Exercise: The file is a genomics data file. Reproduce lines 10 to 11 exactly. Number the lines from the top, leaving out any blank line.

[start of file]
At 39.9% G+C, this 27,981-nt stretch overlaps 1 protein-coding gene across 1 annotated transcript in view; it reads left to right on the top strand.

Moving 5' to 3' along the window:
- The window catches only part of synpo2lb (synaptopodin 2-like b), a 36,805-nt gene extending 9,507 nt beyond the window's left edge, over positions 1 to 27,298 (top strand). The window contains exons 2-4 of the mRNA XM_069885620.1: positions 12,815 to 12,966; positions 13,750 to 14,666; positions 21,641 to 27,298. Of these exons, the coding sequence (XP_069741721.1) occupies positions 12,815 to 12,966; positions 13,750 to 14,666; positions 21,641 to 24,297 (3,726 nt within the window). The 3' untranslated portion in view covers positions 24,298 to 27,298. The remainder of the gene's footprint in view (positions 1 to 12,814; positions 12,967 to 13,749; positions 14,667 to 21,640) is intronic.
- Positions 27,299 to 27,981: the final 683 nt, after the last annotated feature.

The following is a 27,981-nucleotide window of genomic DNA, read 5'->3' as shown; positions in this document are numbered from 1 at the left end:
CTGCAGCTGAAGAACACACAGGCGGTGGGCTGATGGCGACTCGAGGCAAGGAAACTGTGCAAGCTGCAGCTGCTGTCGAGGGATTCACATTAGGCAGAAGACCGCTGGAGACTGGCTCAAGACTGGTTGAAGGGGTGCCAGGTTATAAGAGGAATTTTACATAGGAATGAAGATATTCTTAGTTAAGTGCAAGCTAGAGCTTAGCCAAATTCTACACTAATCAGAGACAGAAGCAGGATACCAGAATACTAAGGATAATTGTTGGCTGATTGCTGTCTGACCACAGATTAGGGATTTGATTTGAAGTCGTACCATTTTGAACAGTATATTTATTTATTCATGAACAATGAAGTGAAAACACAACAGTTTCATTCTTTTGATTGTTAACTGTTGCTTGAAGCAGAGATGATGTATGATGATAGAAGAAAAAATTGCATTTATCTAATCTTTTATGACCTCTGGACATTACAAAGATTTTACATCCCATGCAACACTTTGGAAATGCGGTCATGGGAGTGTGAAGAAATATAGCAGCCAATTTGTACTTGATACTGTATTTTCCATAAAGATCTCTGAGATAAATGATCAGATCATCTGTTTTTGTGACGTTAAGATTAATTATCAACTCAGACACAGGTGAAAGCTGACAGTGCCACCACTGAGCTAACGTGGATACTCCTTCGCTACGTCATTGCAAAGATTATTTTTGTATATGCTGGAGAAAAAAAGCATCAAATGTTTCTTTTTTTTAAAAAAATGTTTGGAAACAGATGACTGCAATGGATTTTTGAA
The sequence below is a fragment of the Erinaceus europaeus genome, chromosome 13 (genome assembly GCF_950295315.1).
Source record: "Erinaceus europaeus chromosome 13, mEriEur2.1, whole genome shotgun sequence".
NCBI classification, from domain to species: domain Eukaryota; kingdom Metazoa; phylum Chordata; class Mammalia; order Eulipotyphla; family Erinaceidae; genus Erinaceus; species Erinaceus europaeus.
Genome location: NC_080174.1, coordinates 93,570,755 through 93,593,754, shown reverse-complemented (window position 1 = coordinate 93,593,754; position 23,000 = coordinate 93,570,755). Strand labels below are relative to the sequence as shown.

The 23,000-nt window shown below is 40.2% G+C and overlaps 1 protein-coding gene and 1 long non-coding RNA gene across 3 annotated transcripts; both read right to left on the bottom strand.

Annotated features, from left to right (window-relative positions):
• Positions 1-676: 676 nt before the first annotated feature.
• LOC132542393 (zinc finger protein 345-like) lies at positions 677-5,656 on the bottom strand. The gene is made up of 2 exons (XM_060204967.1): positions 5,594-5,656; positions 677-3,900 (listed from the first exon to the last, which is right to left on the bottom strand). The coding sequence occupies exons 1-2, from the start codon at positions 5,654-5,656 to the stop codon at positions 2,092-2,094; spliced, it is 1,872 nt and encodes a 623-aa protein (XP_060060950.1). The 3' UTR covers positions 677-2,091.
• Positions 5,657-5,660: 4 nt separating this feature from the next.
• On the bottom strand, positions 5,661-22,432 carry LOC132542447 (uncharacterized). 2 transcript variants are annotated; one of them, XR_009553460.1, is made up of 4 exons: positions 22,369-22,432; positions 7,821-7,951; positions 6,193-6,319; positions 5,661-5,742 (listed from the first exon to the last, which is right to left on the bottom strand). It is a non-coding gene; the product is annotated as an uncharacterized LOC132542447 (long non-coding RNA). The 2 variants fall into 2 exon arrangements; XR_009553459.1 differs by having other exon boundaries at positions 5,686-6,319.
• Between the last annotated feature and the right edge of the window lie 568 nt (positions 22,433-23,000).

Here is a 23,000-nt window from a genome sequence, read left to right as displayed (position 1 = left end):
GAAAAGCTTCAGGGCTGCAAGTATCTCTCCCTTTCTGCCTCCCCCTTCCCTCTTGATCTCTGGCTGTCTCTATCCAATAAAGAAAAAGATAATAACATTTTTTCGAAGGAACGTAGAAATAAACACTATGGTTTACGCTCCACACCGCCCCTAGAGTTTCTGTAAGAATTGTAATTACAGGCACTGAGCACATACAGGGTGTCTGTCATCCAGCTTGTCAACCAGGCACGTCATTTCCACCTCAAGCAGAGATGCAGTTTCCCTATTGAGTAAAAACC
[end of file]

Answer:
Genome location: NC_080174.1, coordinates 93,570,755 through 93,593,754, shown reverse-complemented (window position 1 = coordinate 93,593,754; position 23,000 = coordinate 93,570,755). Strand labels below are relative to the sequence as shown.

The 23,000-nt window shown below is 40.2% G+C and overlaps 1 protein-coding gene and 1 long non-coding RNA gene across 3 annotated transcripts; both read right to left on the bottom strand.